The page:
I noted in a post that I had reservations about the next installment of the Mortal Instruments series – the City of Fallen Angels. And, unfortunately, my reservations didn’t turn out meritless. And now, I don’t know whether I should look forward to how many ever City of… books come next. You can see why by reading my review. I try not to let simply not liking the ending of a book influence my review and turn it into a bad review. After all, I am not the author, and just because I think there would be a better way to end or a better way to move the plot along doesn’t mean a book should get a bad review if it is written well. It is especially hard when an ending stirs emotion and makes me angry or agitated because in a love story there is some sort of twisted thing that will cause a problem between the two love birds. But, here it was more then me just hating the ending.
This is an example of why I don’t like it when an author takes a series which is set to be a certain number of books and then changes that number. To get the story arc to work, it usually leads to all sorts of contortionism. And that felt like it was the case here. In some ways, it would have been better, in my opinion, to have had something totally unrelated to the whole Sebastian/Valentine/Circle/War thing as the driver of how many ever books are coming next. It was also a little disappointing to see so little action. We hear that Clary is training and learning, but we get the scene with the Hydra demon and the end (and the end was not all that great) where she basically hides in the bushes the whole time. What about seeing her do some damage. How about seeing her use her skill creating runes?
It was comforting to see some characters that I had been so attached to back again. And it was easy to fall back into the world that has been created. However, Shadowhunters and downworlders and the Accords – it was so nicely tied up at the end of the last book that it felt like the first act of contortion to see them twisted and falling apart. The second act of contortion was when Jace and Clary – which was going so well – all of a sudden fell apart. Jace wasn’t breaking up with Clary but he behaved that way and for a while we don’t know why. Him wanting to protect Simon so that he could feel closer to Clary was a crazy kind of logic, especially since he hadn’t broken up with Clary. Bringing Sebastian back was the final, and largest, act of contortion, it was the one that bothered me most.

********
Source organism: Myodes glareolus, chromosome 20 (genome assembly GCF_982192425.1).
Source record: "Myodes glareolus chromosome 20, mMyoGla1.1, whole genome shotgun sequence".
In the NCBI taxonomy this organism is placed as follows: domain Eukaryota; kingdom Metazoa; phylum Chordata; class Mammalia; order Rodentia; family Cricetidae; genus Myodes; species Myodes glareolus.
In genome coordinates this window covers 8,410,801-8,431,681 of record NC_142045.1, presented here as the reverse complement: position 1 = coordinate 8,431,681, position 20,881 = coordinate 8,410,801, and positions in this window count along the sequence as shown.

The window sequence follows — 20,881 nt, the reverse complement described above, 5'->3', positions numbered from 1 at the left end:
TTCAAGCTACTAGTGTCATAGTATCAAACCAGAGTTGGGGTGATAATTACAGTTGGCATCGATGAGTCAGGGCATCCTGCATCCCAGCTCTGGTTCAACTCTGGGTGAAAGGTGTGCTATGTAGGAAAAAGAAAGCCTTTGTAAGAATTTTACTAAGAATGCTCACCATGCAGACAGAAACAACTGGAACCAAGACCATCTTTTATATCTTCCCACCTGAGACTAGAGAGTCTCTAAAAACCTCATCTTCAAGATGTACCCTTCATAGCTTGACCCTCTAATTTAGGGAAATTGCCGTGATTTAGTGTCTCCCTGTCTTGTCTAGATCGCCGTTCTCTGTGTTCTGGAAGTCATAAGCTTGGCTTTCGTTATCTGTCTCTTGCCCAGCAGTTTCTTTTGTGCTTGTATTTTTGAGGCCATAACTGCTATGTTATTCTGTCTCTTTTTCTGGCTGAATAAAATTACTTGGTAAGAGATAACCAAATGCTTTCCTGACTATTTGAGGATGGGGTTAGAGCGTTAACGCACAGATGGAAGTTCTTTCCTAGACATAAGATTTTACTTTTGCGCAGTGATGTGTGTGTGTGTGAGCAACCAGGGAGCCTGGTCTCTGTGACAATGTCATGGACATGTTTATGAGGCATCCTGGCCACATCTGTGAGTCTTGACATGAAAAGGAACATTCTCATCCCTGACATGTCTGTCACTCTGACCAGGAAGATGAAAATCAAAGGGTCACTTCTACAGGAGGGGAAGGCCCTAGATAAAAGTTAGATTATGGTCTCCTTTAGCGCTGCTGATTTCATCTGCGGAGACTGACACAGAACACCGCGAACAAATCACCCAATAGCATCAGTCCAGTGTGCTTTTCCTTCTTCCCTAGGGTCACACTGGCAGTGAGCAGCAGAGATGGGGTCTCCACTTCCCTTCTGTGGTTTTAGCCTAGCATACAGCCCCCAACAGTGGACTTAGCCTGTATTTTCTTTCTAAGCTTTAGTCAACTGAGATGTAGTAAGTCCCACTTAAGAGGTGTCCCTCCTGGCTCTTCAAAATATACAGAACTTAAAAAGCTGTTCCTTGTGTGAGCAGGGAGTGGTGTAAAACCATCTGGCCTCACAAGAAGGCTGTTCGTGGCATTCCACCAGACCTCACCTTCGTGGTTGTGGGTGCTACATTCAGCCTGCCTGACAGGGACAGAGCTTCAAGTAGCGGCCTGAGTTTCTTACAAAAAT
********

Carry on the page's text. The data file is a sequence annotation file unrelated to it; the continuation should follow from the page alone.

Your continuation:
There was no additional world building, since it wasn’t necessary. The world was finely built in the first three installments. the characters were very well developed but Jace’s sudden insecurities and him feeling like he doesn’t know who he is felt forced. Like it was a way to create conflict, when it wasn’t necessary and the plot could have been much more believable. Jace being so insecure was so not in line with the character that the author had built up until now. Now, Alec’s insecurities, given his history with Jace, made much more sense. But I wish we had seen more of him.
The only thing that didn’t feel nearly as forced was the way the Clave wasn’t involved. Had the been more involved, we wouldn’t really have had much of a story. We wouldn’t have had the little bit of action that we had.
All things considered, we didn’t get enough action, we just got a lot of teenage drama. But, I guess given this is a YA book, that shouldn’t have been so unexpected. I think my expectations were higher given how much I liked the other books and how much the other books did not feel like just a bunch of teen drama. So, this installment was ok. Nothing too wonderful but not bad enough to take away from my eagerness regarding the second Infernal Devices (and in some ways, I am more eager since I know we might get some of Magnus!)